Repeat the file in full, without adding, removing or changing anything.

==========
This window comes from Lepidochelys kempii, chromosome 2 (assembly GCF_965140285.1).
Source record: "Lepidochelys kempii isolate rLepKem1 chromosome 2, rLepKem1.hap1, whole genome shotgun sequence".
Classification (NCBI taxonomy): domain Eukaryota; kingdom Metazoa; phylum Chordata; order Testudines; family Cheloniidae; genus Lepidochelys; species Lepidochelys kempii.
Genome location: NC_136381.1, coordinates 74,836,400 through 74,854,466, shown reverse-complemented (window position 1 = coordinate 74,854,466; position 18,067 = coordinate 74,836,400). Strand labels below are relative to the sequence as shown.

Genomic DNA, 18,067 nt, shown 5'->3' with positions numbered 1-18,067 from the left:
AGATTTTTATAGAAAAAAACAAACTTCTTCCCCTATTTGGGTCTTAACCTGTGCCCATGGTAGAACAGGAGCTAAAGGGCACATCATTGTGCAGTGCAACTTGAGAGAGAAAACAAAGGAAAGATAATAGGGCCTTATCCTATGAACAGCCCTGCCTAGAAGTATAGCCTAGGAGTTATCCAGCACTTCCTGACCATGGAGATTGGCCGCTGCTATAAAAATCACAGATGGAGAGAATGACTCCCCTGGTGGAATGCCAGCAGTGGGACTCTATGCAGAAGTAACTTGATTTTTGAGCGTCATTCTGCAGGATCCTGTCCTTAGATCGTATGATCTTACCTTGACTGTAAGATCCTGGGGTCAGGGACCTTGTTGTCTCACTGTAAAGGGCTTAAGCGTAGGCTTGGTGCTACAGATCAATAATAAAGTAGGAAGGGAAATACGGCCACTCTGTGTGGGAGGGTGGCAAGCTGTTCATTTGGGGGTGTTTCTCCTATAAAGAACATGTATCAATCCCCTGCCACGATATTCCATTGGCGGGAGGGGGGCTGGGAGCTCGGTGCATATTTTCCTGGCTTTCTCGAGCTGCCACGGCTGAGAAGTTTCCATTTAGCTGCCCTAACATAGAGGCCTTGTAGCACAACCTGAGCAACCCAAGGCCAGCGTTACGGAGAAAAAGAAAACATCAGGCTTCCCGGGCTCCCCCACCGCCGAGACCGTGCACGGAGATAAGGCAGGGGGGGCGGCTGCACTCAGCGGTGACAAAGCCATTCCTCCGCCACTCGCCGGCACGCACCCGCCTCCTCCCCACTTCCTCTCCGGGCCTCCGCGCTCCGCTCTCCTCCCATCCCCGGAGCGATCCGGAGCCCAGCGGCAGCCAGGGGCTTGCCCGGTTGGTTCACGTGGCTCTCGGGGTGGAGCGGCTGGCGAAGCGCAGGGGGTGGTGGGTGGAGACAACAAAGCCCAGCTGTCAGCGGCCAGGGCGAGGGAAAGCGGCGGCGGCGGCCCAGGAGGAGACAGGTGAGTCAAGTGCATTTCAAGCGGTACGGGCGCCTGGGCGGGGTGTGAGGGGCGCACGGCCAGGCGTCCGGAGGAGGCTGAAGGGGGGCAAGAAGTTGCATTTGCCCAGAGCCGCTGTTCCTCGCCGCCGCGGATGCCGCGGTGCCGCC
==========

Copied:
This window comes from Lepidochelys kempii, chromosome 2 (assembly GCF_965140285.1).
Source record: "Lepidochelys kempii isolate rLepKem1 chromosome 2, rLepKem1.hap1, whole genome shotgun sequence".
Classification (NCBI taxonomy): domain Eukaryota; kingdom Metazoa; phylum Chordata; order Testudines; family Cheloniidae; genus Lepidochelys; species Lepidochelys kempii.
Genome location: NC_136381.1, coordinates 74,836,400 through 74,854,466, shown reverse-complemented (window position 1 = coordinate 74,854,466; position 18,067 = coordinate 74,836,400). Strand labels below are relative to the sequence as shown.

Genomic DNA, 18,067 nt, shown 5'->3' with positions numbered 1-18,067 from the left:
AGATTTTTATAGAAAAAAACAAACTTCTTCCCCTATTTGGGTCTTAACCTGTGCCCATGGTAGAACAGGAGCTAAAGGGCACATCATTGTGCAGTGCAACTTGAGAGAGAAAACAAAGGAAAGATAATAGGGCCTTATCCTATGAACAGCCCTGCCTAGAAGTATAGCCTAGGAGTTATCCAGCACTTCCTGACCATGGAGATTGGCCGCTGCTATAAAAATCACAGATGGAGAGAATGACTCCCCTGGTGGAATGCCAGCAGTGGGACTCTATGCAGAAGTAACTTGATTTTTGAGCGTCATTCTGCAGGATCCTGTCCTTAGATCGTATGATCTTACCTTGACTGTAAGATCCTGGGGTCAGGGACCTTGTTGTCTCACTGTAAAGGGCTTAAGCGTAGGCTTGGTGCTACAGATCAATAATAAAGTAGGAAGGGAAATACGGCCACTCTGTGTGGGAGGGTGGCAAGCTGTTCATTTGGGGGTGTTTCTCCTATAAAGAACATGTATCAATCCCCTGCCACGATATTCCATTGGCGGGAGGGGGGCTGGGAGCTCGGTGCATATTTTCCTGGCTTTCTCGAGCTGCCACGGCTGAGAAGTTTCCATTTAGCTGCCCTAACATAGAGGCCTTGTAGCACAACCTGAGCAACCCAAGGCCAGCGTTACGGAGAAAAAGAAAACATCAGGCTTCCCGGGCTCCCCCACCGCCGAGACCGTGCACGGAGATAAGGCAGGGGGGGCGGCTGCACTCAGCGGTGACAAAGCCATTCCTCCGCCACTCGCCGGCACGCACCCGCCTCCTCCCCACTTCCTCTCCGGGCCTCCGCGCTCCGCTCTCCTCCCATCCCCGGAGCGATCCGGAGCCCAGCGGCAGCCAGGGGCTTGCCCGGTTGGTTCACGTGGCTCTCGGGGTGGAGCGGCTGGCGAAGCGCAGGGGGTGGTGGGTGGAGACAACAAAGCCCAGCTGTCAGCGGCCAGGGCGAGGGAAAGCGGCGGCGGCGGCCCAGGAGGAGACAGGTGAGTCAAGTGCATTTCAAGCGGTACGGGCGCCTGGGCGGGGTGTGAGGGGCGCACGGCCAGGCGTCCGGAGGAGGCTGAAGGGGGGCAAGAAGTTGCATTTGCCCAGAGCCGCTGTTCCTCGCCGCCGCGGATGCCGCGGTGCCGCC